Thursday, March 1, 2018

Spring! Celebration One

Image result for spring

Environmental & Science Education
Earth Science
Earth Systems
Edward Hessler

Spring! Today? Yep!

It depends on who is defining it.

Meteorologists/climatologists or astronomers.

March 1 is Meteorological Spring, the season lasts for three months, then Meteorological Summer arrives on June 1, Meteorological Fall on September 1 and Meteorological Winter on December 1. Astronomical Spring/Spring or Vernal Equinoix arrives March 20, 11:15 am in St. Paul, MN (Celebration Two).

For some of us events that count have been the return of light about a month ago and now heat.

Astronomers define spring as the time when the sun is directly over the equator. Meteorologists and climatologists came to prefer calendar months as explained by the National Oceanic and Atmospheric Administration (NOAA).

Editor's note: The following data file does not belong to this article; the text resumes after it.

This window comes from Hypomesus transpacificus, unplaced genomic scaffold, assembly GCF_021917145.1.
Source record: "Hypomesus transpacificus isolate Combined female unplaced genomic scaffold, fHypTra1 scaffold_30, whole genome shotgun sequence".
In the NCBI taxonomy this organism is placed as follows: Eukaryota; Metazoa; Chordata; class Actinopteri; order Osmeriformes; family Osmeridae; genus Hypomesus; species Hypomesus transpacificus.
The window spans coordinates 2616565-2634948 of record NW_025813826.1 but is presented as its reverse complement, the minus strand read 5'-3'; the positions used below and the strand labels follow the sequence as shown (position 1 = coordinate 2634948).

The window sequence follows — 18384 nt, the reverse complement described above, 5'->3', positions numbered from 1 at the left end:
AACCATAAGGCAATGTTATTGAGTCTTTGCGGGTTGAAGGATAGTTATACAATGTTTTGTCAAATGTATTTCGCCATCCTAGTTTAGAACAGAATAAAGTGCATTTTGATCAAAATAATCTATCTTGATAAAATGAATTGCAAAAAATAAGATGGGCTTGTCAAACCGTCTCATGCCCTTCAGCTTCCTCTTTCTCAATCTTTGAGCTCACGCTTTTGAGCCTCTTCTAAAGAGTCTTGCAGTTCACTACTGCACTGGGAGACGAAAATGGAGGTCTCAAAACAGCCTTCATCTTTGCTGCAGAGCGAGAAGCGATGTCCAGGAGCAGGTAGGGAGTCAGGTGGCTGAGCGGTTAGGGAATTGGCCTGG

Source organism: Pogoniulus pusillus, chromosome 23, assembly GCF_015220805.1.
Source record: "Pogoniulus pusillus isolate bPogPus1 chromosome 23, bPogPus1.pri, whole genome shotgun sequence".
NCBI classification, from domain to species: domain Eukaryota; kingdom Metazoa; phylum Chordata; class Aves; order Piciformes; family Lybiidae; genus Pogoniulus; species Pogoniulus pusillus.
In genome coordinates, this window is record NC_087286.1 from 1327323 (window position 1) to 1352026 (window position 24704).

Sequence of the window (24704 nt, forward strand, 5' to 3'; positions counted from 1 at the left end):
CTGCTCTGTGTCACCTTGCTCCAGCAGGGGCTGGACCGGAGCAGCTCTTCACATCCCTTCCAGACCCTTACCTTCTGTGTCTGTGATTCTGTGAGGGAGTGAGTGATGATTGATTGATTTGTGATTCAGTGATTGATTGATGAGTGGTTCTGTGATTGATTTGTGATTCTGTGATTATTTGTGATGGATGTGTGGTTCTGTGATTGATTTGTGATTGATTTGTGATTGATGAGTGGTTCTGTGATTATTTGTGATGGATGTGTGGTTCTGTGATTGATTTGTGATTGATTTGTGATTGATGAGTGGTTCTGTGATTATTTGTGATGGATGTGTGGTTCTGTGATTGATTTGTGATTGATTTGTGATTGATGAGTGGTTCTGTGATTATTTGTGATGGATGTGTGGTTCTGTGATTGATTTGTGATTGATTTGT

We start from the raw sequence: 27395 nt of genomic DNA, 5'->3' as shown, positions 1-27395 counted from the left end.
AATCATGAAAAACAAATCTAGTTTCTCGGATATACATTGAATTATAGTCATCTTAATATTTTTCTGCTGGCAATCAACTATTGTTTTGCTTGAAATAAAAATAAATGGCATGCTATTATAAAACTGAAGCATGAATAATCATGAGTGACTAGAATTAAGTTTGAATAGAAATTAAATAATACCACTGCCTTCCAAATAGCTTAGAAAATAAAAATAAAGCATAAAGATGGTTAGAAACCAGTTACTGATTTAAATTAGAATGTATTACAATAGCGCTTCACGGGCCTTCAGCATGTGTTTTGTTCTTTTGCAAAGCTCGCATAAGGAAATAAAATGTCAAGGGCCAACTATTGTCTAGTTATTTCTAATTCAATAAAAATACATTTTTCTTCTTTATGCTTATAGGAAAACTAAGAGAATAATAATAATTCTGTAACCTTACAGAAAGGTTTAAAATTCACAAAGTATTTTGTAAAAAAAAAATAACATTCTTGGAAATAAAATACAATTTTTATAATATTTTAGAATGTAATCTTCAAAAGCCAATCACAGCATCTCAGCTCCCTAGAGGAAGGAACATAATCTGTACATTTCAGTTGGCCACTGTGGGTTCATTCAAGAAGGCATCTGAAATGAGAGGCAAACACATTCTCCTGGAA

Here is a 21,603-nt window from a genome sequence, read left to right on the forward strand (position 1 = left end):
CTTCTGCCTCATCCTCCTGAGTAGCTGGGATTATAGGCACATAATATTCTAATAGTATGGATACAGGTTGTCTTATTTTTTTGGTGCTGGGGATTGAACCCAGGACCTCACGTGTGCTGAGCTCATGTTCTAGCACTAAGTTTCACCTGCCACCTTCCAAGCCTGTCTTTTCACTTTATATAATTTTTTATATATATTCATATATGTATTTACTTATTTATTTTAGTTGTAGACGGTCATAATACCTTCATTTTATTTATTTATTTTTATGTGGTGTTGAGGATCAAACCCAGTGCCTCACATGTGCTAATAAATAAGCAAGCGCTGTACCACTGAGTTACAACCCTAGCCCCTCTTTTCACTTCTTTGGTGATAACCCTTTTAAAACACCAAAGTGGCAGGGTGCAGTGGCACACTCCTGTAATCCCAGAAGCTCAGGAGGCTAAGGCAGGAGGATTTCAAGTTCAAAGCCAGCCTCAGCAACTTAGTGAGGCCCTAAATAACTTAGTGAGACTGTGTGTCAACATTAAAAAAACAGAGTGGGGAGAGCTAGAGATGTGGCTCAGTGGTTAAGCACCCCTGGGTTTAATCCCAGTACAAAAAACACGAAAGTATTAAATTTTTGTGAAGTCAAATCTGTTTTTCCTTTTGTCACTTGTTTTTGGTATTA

Meteorological observing and forecasting led to the creation of these seasons, and they are more closely tied to our monthly civil calendar than the astronomical seasons are. The length of the meteorological seasons is also more consistent, ranging from 90 days for winter of a non-leap year to 92 days for spring and summer. By following the civil calendar and having less variation in season length and season start, it becomes much easier to calculate seasonal statistics from the monthly statistics, both of which are very useful for agriculture, commerce, and a variety of other purposes.

Here is a fact sheet on differences between the two seasons including a diagram that may have confused you in school, perhaps still does. There are also a variety of links.

Happy Springs, #1 and #2. 

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